On November 19, 2019, the IRS announced changes to the current FBAR filing verification submission process. The change is technical, but not without importance.
New FBAR Filing Verification Submission Process: FBAR Background Information
FBAR is a common name for FinCEN Form 114 (formerly known as TD F 90-22.1), Report of Foreign Bank and Financial Accounts. US Persons must use this form to report their ownership of or signatory authority or any other authority over foreign bank and financial accounts as long as these accounts’ aggregate balance exceeds the FBAR filing threshold. Despite its official name, the IRS has administered the form since 2001, not FinCEN.
FBAR is one of the most important US international information returns. FBAR noncompliance may lead to the imposition of severe civil and criminal penalties. Hence, it is of absolute importance for US persons to timely and properly file this form.
New FBAR Filing Verification Submission Process: Rules Prior to November 19 2019
Prior to November 19, 2019, US persons who wanted to verify whether their FBARs were filed could obtain the relevant information for up to five FBARs by simply calling 1-866-270-0733 (the IRS FBAR Hotline) and selecting option 1. IRM 126.96.36.199.13(4). In this case, the IRS representatives would provide the verbal verification for free. The filers could make this request sixty days after the date of filing. Id.
If, however, a filer wished to request information concerning more than five forms or he wanted to obtain paper copies of filed FBARs, then he would need to do so in writing. For written verifications, there was a $5.00 fee for verifying five or fewer forms and a $1.00 fee for each additional form. Id. The IRS charged $0.15 per copy of the entire FBAR. Id. Written requests should have been accompanied by payment in accordance with IRM 188.8.131.52.13(4)(b).
New FBAR Filing Verification Submission Process: New November 19 2019 Rules
On November 19, 2019, the IRS issued a memorandum which contained interim guidance concerning the process by which the IRS would accept the requests for FBAR filing verifications. The memorandum introduced the following revisions to the FBAR filing verification process.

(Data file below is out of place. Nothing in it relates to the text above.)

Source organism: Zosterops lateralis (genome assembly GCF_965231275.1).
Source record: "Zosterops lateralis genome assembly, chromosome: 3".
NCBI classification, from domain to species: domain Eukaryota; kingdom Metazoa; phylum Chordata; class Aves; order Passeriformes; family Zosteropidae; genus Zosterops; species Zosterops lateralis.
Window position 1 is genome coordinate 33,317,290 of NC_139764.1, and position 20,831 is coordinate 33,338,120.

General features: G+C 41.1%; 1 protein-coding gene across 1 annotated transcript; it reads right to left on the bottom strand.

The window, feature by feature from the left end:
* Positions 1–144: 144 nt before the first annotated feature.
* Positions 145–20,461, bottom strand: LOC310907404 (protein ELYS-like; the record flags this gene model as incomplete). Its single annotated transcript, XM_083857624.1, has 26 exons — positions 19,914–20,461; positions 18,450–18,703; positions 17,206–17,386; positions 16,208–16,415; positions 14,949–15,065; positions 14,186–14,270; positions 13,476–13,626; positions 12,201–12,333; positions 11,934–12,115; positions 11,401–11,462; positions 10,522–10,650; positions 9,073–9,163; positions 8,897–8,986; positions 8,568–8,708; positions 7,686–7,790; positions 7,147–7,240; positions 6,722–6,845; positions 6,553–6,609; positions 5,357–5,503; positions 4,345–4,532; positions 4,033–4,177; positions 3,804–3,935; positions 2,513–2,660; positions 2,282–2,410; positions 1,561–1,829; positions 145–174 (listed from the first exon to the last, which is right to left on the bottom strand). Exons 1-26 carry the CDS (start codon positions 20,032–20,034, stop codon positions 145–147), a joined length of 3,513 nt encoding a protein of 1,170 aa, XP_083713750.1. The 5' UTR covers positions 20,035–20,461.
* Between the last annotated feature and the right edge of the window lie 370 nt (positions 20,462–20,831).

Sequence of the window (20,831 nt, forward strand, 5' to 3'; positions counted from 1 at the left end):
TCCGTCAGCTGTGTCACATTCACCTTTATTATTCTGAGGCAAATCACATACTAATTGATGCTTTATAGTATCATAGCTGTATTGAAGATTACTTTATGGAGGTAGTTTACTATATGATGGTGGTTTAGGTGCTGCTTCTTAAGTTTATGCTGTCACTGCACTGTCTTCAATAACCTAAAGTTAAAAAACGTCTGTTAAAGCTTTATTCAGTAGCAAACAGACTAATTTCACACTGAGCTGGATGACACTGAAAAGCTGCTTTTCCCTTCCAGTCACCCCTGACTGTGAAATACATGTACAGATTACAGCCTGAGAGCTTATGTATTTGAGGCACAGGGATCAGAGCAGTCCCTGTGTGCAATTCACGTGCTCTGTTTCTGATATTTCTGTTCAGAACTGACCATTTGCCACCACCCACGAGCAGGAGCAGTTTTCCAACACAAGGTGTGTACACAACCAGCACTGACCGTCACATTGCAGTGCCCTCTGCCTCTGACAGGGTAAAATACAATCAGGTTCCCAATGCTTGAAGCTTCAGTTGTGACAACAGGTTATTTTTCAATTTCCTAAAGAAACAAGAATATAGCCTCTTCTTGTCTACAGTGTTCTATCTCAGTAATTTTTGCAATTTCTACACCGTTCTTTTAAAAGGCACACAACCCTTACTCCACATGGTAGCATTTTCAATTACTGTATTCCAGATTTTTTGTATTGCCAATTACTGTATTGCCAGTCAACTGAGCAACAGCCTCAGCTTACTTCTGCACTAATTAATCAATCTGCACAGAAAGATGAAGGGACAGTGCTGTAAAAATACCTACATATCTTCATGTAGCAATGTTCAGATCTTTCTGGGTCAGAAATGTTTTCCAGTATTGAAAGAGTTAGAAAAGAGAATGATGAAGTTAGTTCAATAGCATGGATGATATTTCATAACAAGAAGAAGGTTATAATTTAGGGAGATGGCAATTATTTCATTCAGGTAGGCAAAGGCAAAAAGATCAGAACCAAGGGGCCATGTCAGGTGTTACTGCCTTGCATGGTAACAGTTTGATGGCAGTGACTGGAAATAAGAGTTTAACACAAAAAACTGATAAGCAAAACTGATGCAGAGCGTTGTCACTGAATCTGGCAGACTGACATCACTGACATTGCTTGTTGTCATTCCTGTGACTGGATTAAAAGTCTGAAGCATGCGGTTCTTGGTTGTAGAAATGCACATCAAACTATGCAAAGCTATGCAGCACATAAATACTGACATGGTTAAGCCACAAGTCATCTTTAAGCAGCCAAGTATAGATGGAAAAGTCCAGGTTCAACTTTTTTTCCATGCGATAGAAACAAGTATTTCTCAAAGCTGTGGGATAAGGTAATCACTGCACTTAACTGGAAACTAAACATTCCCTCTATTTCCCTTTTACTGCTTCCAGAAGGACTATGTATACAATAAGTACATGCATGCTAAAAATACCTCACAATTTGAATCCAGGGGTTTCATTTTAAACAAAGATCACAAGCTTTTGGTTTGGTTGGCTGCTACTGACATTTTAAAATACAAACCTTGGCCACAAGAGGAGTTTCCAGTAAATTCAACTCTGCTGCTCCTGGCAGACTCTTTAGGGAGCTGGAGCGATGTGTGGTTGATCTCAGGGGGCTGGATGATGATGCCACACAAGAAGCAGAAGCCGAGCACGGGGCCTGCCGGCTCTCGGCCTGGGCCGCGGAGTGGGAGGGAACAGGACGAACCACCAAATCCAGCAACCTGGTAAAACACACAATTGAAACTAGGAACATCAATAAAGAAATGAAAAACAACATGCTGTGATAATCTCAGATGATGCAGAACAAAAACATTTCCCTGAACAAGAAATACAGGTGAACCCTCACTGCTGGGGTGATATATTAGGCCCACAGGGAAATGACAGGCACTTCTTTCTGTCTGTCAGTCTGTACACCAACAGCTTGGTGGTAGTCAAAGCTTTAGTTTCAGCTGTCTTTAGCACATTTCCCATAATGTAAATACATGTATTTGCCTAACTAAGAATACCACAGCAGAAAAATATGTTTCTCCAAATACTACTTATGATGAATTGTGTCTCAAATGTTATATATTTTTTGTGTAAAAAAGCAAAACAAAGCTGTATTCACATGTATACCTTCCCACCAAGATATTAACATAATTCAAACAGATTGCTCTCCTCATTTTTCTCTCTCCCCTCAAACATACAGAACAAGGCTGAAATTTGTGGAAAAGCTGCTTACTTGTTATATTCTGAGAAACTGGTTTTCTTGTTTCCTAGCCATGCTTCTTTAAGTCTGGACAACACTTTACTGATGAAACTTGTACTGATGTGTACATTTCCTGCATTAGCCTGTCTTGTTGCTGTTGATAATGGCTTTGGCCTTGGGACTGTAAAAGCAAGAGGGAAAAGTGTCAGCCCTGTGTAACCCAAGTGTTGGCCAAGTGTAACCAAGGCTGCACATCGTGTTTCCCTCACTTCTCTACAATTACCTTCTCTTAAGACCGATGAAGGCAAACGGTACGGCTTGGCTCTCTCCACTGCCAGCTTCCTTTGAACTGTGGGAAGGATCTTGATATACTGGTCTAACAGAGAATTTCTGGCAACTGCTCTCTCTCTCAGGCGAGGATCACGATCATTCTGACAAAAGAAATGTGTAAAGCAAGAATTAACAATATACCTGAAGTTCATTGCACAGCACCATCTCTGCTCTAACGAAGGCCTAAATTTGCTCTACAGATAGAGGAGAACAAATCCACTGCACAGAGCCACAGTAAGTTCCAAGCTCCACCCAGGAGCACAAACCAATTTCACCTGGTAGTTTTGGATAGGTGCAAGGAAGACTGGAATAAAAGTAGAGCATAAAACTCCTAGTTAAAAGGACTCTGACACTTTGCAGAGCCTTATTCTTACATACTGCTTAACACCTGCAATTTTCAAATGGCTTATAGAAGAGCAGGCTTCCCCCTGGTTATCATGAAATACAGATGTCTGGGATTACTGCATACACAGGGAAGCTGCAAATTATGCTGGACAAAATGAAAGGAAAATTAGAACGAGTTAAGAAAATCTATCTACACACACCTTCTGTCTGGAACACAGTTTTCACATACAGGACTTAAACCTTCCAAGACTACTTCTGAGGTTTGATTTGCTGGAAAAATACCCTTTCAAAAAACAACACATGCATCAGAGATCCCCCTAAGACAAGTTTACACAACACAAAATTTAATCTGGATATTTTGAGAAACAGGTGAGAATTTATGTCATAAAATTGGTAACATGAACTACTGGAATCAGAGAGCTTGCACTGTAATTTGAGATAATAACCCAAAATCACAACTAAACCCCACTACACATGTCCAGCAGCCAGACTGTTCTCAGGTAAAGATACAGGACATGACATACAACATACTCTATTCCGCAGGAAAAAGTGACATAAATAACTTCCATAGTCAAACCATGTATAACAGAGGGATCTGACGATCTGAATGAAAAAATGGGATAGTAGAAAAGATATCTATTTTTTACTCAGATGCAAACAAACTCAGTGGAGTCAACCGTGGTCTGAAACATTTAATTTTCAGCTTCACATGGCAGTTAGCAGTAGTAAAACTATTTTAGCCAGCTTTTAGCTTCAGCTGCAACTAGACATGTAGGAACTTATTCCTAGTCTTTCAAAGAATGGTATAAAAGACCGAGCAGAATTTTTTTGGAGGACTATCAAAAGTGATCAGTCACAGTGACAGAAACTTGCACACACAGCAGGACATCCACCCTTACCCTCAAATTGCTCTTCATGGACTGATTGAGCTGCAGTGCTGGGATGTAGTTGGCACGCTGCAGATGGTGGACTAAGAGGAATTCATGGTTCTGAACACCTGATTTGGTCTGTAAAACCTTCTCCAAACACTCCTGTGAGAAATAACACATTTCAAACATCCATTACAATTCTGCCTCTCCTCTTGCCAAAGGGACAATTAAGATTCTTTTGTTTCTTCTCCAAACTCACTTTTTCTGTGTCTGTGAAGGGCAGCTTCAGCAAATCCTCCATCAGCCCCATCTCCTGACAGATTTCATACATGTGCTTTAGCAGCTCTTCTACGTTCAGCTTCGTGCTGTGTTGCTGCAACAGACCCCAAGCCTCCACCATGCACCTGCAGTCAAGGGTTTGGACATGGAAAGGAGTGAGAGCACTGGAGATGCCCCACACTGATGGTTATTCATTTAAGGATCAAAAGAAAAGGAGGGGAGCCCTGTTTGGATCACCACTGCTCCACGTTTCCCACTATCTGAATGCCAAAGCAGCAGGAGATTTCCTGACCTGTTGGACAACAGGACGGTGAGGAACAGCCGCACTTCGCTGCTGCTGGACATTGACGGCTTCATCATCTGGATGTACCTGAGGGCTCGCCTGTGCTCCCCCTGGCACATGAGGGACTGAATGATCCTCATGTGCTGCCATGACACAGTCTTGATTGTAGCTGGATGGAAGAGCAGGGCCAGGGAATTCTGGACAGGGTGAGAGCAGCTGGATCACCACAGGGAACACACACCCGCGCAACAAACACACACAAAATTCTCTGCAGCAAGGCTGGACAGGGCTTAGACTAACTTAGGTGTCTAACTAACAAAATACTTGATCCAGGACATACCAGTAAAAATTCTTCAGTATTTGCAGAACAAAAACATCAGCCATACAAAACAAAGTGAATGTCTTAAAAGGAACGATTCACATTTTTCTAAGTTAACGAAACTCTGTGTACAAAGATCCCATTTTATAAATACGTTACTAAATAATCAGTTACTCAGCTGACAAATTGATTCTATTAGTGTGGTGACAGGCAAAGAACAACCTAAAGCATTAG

Effective as of the date of this memorandum, the IRS no longer accepts verbal verification requests; all requests must be submitted in writing. Hence, the existing fee structure in IRM 184.108.40.206.13(4)(b) now applies to all verification requests.
The IRS has stated that this procedural change is necessary to provide documentary evidence of all verification inquiries and IRS response to them. This new interim guidance will be incorporated into IRM 4.26.16 within the next two years from the date of issuance of the memorandum.
New FBAR Filing Verification Submission Process: Making a Proper Written Request
The written request for FBAR filing verification should include the filer’s name, Taxpayer Identification Number, and filing period(s). Tax practitioners requesting verifications for their clients must also make these requests in writing, and provide a copy of the Form 2848, Power of Attorney and Declaration of Representative, authorizing them to receive the FBAR information. The same fee structure as described above (i.e. a $5.00 fee for verifying five or fewer forms, a $1.00 fee for each additional form, and copies for an additional fee of $0.15) will continue to apply. Checks or money orders should be made payable to the “United States Treasury”.
Written requests and payments for FBAR filing verifications and copies of filed FBARs should be mailed to:
IRS Detroit Federal Building
Compliance Review Team
P.O. Box 32063
Detroit, MI 48232-0063
In response to written requests, the IRS will send a letter stating whether the record shows that an FBAR was filed and if so, the date filed. If a copy of a paper-filed FBAR was requested, a copy will be included with IRS letter.
Contact Sherayzen Law Office for Professional Help with FBAR Compliance
The new FBAR filing verification process will be especially relevant in the context of offshore voluntary disclosures. Oftentimes, taxpayers do not have copies of their prior FBARs; and it is necessary to obtain these copies in order to properly calculate the penalty exposure as well as use them as evidence of non-willfulness (or find out if the IRS may use them as evidence of willfulness).
If you are required to file FBARs and you have not done so, contact Sherayzen Law Office for professional help. We have helped hundreds of US taxpayers with their FBAR compliance issues, and We Can Help You!